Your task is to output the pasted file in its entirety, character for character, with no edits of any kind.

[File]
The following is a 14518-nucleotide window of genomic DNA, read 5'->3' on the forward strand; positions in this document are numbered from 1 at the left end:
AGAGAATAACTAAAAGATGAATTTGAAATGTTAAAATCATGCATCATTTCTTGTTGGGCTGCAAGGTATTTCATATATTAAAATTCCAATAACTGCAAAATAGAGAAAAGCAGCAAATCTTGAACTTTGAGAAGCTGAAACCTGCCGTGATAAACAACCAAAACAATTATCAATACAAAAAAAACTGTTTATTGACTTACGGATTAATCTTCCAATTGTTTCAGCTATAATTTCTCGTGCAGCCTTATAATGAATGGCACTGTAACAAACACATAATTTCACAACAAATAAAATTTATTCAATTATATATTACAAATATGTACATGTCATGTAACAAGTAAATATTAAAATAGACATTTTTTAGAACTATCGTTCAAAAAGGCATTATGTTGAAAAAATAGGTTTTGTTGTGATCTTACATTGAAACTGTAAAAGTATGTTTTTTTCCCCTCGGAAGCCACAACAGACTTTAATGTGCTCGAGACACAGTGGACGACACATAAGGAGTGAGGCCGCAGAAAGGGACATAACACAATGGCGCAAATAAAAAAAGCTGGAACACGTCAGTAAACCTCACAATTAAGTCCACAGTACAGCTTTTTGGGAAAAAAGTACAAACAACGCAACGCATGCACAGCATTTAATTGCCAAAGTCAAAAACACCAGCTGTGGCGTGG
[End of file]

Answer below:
The following is a 14518-nucleotide window of genomic DNA, read 5'->3' on the forward strand; positions in this document are numbered from 1 at the left end:
AGAGAATAACTAAAAGATGAATTTGAAATGTTAAAATCATGCATCATTTCTTGTTGGGCTGCAAGGTATTTCATATATTAAAATTCCAATAACTGCAAAATAGAGAAAAGCAGCAAATCTTGAACTTTGAGAAGCTGAAACCTGCCGTGATAAACAACCAAAACAATTATCAATACAAAAAAAACTGTTTATTGACTTACGGATTAATCTTCCAATTGTTTCAGCTATAATTTCTCGTGCAGCCTTATAATGAATGGCACTGTAACAAACACATAATTTCACAACAAATAAAATTTATTCAATTATATATTACAAATATGTACATGTCATGTAACAAGTAAATATTAAAATAGACATTTTTTAGAACTATCGTTCAAAAAGGCATTATGTTGAAAAAATAGGTTTTGTTGTGATCTTACATTGAAACTGTAAAAGTATGTTTTTTTCCCCTCGGAAGCCACAACAGACTTTAATGTGCTCGAGACACAGTGGACGACACATAAGGAGTGAGGCCGCAGAAAGGGACATAACACAATGGCGCAAATAAAAAAAGCTGGAACACGTCAGTAAACCTCACAATTAAGTCCACAGTACAGCTTTTTGGGAAAAAAGTACAAACAACGCAACGCATGCACAGCATTTAATTGCCAAAGTCAAAAACACCAGCTGTGGCGTGG